Simon Russell Beale may dazzle, but the rest of cast don’t wilt in his bright light. Dervla Kirwan as his acting partner Peg Woffington gives a lovely understated performance that has wit and charm, and later, sadness. Bleasdale as the Mistress Quickly-alike Chudleigh injects the part with zeal, while Balfour offers a nice sobering presence among all the dramatics. Playwright Ian Kelly (Hermione Granger’s father no less) makes an imposing appearance as George III (before the madness set in, in fact he’s often the sanest person on stage).

Kelly’s play owes something to the bawdiness and calamity-strewn themes of restoration comedy, but there’s also touches of Shakespeare. There is a good dose of theatrical in-jokes, a recurring seam involving the Georgian revival of Shakespeare and the birth of the Stratford-upon-Avon plastic skull cash-in is funnier than that sentence sounds. But Mr Foote’s Other Leg goes deeper than clever-clever English-grad pleasing moments, it’s touching, funny, warm and richly entertaining. Not to mention a treasure trove of knowledge for anyone with an interest in theatre.

Theatre Royal Haymarket | Until January 23rd 2016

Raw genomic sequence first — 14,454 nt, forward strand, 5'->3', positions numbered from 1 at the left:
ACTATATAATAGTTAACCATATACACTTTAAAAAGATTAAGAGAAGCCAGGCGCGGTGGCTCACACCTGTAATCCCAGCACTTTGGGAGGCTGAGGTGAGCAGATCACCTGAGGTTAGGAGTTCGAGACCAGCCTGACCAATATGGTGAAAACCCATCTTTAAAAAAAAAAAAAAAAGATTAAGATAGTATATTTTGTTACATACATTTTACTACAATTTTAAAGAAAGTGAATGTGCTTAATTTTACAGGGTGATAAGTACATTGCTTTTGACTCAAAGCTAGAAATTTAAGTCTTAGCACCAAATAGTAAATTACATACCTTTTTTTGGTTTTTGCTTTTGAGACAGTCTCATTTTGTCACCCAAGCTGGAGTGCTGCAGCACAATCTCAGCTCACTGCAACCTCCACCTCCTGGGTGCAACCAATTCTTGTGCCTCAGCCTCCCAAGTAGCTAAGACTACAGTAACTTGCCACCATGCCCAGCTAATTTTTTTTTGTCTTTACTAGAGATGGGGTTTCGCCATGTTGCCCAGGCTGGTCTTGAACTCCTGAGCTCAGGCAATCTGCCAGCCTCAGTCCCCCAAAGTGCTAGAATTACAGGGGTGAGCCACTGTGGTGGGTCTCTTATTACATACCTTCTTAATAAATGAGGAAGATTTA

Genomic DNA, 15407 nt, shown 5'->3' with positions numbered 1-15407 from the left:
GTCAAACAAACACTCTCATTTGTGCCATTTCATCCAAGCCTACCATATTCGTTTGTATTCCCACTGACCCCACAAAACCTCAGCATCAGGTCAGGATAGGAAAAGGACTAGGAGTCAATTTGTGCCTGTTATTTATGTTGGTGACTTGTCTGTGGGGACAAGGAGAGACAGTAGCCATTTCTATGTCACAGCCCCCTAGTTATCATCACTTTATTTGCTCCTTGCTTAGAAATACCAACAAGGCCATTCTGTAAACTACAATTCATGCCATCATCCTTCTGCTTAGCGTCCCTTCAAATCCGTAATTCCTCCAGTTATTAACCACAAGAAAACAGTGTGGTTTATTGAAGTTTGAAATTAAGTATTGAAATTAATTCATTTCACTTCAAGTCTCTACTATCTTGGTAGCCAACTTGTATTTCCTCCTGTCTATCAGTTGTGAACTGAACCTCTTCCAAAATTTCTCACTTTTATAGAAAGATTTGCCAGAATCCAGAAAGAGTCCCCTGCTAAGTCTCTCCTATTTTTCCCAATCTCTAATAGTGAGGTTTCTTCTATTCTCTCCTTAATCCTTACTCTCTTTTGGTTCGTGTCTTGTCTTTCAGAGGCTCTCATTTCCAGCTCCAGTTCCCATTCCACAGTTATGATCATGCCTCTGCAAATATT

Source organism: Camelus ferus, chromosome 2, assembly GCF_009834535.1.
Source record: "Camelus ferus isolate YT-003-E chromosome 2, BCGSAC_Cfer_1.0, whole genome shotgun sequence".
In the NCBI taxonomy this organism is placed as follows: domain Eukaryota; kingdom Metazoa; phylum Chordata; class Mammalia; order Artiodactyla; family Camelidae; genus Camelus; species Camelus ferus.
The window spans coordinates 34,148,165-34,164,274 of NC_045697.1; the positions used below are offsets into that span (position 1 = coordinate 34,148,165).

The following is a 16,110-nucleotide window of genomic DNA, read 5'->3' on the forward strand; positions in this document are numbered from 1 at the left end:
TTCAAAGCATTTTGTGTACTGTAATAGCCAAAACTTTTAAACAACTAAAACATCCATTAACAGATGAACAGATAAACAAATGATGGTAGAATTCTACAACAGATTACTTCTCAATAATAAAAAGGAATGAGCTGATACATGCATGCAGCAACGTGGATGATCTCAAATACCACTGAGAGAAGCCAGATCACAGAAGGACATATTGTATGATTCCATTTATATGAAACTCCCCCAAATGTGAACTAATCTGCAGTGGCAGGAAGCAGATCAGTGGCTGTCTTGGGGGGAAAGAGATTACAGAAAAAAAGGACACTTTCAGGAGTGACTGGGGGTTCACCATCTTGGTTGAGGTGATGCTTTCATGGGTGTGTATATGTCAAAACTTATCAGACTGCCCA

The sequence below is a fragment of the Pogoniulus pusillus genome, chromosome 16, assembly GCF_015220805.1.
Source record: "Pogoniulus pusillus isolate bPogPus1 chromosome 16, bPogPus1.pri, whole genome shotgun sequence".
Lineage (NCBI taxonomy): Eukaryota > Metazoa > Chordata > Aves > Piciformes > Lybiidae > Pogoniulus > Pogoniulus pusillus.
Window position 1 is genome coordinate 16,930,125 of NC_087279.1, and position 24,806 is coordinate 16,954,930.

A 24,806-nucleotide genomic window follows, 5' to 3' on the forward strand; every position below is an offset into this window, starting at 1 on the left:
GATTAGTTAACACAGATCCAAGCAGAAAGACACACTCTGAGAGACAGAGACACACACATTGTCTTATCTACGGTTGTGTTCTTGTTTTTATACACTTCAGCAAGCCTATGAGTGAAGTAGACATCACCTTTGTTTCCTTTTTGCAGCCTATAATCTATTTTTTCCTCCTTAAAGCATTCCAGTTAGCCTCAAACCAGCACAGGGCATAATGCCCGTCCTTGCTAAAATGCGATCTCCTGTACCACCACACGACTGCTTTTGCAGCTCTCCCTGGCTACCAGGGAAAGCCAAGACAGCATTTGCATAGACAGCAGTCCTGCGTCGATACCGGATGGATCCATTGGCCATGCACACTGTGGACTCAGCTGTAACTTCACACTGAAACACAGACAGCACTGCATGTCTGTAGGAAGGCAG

Theatre Review: The Miniaturists 54 10th Birthday, Arcola Theatre

Mini plays with big ideas, The Miniaturists 54’s Birthday Bash celebrated the written word with imagination 

Checkout by Poppy Corbett, Photographer credit - Claudia Marinaro.jpg

Checkout by Poppy Corbett. Photograph by Claudia Marinaro

Great things come in small packages so they say, and, as with the haiku, the short story and sonnets, creating constraints in art can encourage creativity where too much space can stifle it. It makes sense, then, that plays as long as scenes allow the writing to shine unencumbered by conventional narrator arcs or structure.

The short form play is something new to me, but not to The Miniaturists 54 who have been bringing the best in condensed script writing to the stage for the past decade. The Miniaturists 54 celebrated their 10th anniversary at Dalston’s theatrical gem The Arcola with five original short-form plays from burgeoning young writers and some older(er) hands – established playwright Owen McCafferty wrote the fourth of the evening’s pieces, Damage.